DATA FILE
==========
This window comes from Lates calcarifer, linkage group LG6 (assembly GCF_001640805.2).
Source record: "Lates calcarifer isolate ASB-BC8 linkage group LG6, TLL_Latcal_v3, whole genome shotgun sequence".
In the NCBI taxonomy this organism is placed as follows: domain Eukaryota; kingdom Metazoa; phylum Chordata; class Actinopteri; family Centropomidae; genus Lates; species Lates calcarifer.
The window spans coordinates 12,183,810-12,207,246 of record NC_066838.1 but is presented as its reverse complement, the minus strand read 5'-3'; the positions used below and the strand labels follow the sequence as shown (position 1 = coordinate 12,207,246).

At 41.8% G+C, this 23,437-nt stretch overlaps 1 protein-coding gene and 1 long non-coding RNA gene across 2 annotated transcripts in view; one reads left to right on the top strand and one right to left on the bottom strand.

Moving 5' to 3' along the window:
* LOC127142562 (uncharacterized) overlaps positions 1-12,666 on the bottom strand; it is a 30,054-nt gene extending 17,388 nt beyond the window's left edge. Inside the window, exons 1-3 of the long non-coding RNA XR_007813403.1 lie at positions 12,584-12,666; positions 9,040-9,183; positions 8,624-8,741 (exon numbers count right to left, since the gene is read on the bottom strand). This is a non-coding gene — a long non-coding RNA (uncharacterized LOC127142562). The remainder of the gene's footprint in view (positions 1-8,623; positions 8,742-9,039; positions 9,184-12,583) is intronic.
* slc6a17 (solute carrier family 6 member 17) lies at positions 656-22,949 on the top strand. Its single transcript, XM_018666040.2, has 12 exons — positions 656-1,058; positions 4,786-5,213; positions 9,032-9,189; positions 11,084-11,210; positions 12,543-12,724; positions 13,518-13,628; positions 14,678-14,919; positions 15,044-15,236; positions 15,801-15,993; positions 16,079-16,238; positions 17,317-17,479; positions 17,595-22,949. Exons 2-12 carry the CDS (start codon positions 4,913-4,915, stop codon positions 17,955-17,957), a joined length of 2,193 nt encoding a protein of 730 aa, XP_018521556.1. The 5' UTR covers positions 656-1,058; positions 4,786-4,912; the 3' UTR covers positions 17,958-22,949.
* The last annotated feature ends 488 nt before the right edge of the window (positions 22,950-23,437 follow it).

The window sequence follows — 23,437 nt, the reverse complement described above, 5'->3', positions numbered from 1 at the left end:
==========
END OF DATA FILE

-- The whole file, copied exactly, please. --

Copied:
This window comes from Lates calcarifer, linkage group LG6 (assembly GCF_001640805.2).
Source record: "Lates calcarifer isolate ASB-BC8 linkage group LG6, TLL_Latcal_v3, whole genome shotgun sequence".
In the NCBI taxonomy this organism is placed as follows: domain Eukaryota; kingdom Metazoa; phylum Chordata; class Actinopteri; family Centropomidae; genus Lates; species Lates calcarifer.
The window spans coordinates 12,183,810-12,207,246 of record NC_066838.1 but is presented as its reverse complement, the minus strand read 5'-3'; the positions used below and the strand labels follow the sequence as shown (position 1 = coordinate 12,207,246).

At 41.8% G+C, this 23,437-nt stretch overlaps 1 protein-coding gene and 1 long non-coding RNA gene across 2 annotated transcripts in view; one reads left to right on the top strand and one right to left on the bottom strand.

Moving 5' to 3' along the window:
* LOC127142562 (uncharacterized) overlaps positions 1-12,666 on the bottom strand; it is a 30,054-nt gene extending 17,388 nt beyond the window's left edge. Inside the window, exons 1-3 of the long non-coding RNA XR_007813403.1 lie at positions 12,584-12,666; positions 9,040-9,183; positions 8,624-8,741 (exon numbers count right to left, since the gene is read on the bottom strand). This is a non-coding gene — a long non-coding RNA (uncharacterized LOC127142562). The remainder of the gene's footprint in view (positions 1-8,623; positions 8,742-9,039; positions 9,184-12,583) is intronic.
* slc6a17 (solute carrier family 6 member 17) lies at positions 656-22,949 on the top strand. Its single transcript, XM_018666040.2, has 12 exons — positions 656-1,058; positions 4,786-5,213; positions 9,032-9,189; positions 11,084-11,210; positions 12,543-12,724; positions 13,518-13,628; positions 14,678-14,919; positions 15,044-15,236; positions 15,801-15,993; positions 16,079-16,238; positions 17,317-17,479; positions 17,595-22,949. Exons 2-12 carry the CDS (start codon positions 4,913-4,915, stop codon positions 17,955-17,957), a joined length of 2,193 nt encoding a protein of 730 aa, XP_018521556.1. The 5' UTR covers positions 656-1,058; positions 4,786-4,912; the 3' UTR covers positions 17,958-22,949.
* The last annotated feature ends 488 nt before the right edge of the window (positions 22,950-23,437 follow it).

The window sequence follows — 23,437 nt, the reverse complement described above, 5'->3', positions numbered from 1 at the left end: